version francaise article # 43



by Martine D'Haeseleer ©
click on images to enlarge

The art of the Table: an Art of life

'It was once... silverware'

Today, when you'll take in hand this utensile with a customary gesture, I suggest to look with admiration to these extensions of your fingers you are accustomed to handle with grace and skillfullness since your childhood. These objects looks so anonymous as they are so functional; their shape is adapted to your hands, their decorative research or their clean design reflects the refinement of table practices and the evolution of our customs.
Despite our restless modern way of life take the time to breathe, enjoy the scent of their presence and the flavour of history and 'small history' of the silverware that illuminates and adorns your table.

I've choosen to begin this article as a fairy tale as, along with silverware's history, I have in the mind the tale of the 'Sleeping Beauty' where her godmother offers to the guests precious metal silverware. Today, the godmother gifts yearly silverware to her godchild in order to complete the table set.

What was the origin of this custom?
History, and moreover folklore, use these elements of the 'Art of the Table' to illustrate the customs and the evolution of silverware.

But what is the meaning of 'silverware'? Its composition, as we know it today - a set of spoon and fork of similar shape and decoration - was introduced in the last quarter of the 17th century. The French word for silverware is 'couvert'. In Italian it is 'posate'.
They have a similar origin from the usage in the Middle Ages to 'cover the table', that is to place on it all that is necessary to the meal (glasses, salts, dishes, etc. ..). Progressively, the term was used to identify the set of spoon and fork.

couteau de mariage en argent , lame en acier (2ème 1/2 du 17è siècle) soit Pays -Bas, soit Anvers couteau de mariage en argent , lame en acier(2ème 1/2 du 17è siècle) soit Pays -Bas, soit Anvers The usage of the knife develops since the 12th century. It was an item of personal usage made by a craftsman (the 'cutler maker'). The knife was worn on the belt in a leather sheath and, in a hygiene concern, the guests used their private knife on the host table. .
photo 2a      photo 2b
Couvert de voyage pliant en fer incrusté d'or et d'argent Karlsbad 17è siècle

The ancient knife was very flaked and pointed, and was used both to prick the meat in the dishes and to cut it on the trencher.

photo 4
On the 17th century they rounded their tip and the owners ceased to use the knives during the meal as toothpicks or as weapons against their rivals!

In the 13th century, the fork was a two-pronged device used to transfer the meal from the pot to the dish (not to carry the meal to the mouth)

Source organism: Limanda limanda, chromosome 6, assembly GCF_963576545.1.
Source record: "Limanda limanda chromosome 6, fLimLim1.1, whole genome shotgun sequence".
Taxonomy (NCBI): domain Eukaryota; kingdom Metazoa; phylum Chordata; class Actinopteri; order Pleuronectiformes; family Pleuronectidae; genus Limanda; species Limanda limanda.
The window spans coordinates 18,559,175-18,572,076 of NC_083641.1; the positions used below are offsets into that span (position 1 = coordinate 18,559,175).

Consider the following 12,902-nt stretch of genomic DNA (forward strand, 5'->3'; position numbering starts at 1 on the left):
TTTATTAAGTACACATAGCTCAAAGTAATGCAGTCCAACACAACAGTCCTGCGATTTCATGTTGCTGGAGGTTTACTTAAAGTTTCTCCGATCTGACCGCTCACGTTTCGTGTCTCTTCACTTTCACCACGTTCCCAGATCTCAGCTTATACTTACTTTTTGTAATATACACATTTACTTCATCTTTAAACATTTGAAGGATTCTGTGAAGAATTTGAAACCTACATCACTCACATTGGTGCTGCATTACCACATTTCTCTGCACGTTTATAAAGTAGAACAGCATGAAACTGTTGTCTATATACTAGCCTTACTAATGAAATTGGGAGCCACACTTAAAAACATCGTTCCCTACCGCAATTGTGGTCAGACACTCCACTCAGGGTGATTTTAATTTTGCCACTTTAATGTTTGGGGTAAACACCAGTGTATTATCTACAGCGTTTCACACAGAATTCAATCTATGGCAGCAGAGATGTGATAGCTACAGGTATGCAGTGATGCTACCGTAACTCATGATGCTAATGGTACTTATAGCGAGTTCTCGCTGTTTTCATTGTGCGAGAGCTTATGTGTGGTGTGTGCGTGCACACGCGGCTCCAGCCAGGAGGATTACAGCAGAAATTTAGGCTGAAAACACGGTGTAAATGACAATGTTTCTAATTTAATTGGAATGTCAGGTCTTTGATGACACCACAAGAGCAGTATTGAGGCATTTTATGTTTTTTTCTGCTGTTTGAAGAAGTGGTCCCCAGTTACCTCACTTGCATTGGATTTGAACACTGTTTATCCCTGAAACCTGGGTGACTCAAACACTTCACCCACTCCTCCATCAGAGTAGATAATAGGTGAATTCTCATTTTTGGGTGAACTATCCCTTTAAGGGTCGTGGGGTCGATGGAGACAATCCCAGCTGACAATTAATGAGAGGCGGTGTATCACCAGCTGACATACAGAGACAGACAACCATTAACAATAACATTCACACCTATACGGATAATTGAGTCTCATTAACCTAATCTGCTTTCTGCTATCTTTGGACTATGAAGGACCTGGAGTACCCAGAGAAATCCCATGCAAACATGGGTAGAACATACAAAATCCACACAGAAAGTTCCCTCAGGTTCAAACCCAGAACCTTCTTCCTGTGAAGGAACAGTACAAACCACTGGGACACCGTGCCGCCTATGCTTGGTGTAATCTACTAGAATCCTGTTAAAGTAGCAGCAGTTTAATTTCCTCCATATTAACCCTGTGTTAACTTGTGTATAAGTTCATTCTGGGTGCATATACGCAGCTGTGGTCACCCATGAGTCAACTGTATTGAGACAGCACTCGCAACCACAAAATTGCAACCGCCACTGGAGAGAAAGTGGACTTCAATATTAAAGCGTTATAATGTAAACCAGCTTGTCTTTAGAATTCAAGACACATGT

The usage of the fork, as we currently know, spread in Italy during the Renaissance, when in the Italian Courts began the use of the fork to carry the food to their mouth, avoiding soiling the clothes and hands.
This use of the fork, as a symbol of pretentious display, became a source of satire in the court of Henry III.

Two-pronged at first, the fork was modified to three-pronged and then to four-pronged at the end of the 17th century.

Cuiller en argent d' époque Renaissance ( 16è siècle ) Frankfürt -Allemagne Cuiller en argent d' époque Renaissance ( 16è siècle )Frankfürt -Allemagne alt="Cuiller Before the Renaissance it was a good custom in Europe to eat using the fingers and to wash the hands at every course with perfumed water poured by servants into a basin from a silver pitcher. This was a custom reflecting the taste for cleanliness and hygiene of its era (see endnote).
photos 1a, 1b, 1c
King Louis XIV forbade the tutor of his children to learn eating with the fork, as this usage had negative connotations (scarcity of hygiene and proof of improper manners)

The spoon was used since the dawn of time to carry liquid foods to the mouth.
You may imagine the difficulty that our ancestors had in the usage of this 'appendix'. Fortunately deepening the bowl and sharpening its shape, they learned to use it.

Couvert de voyage pliant manches en ivoire teinté vert orné d'applications en argent Italie fin 17è siècle In the 17th century the guests used for the meal the silverware they brought with them. This is the origin of the so-called 'travel set' composed of a folding fork and an adaptable spoon into a proper case.
photo 5
Everyone had his private silverware, precious and decorated according to the social condition, the culture and the wealth of its owner. A silverware set was also a traditional wedding gift.
Later, silverware was supplied by the host to his guests and sets of six and twelve pieces became available.

Couvert de table argent et porcelaine de Meissen Allemagne vers 1770 Couvert de table argent et porcelaine de Meissen Allemagne vers 1770 The knives were made by the cutler and often had a different shape from spoon and fork.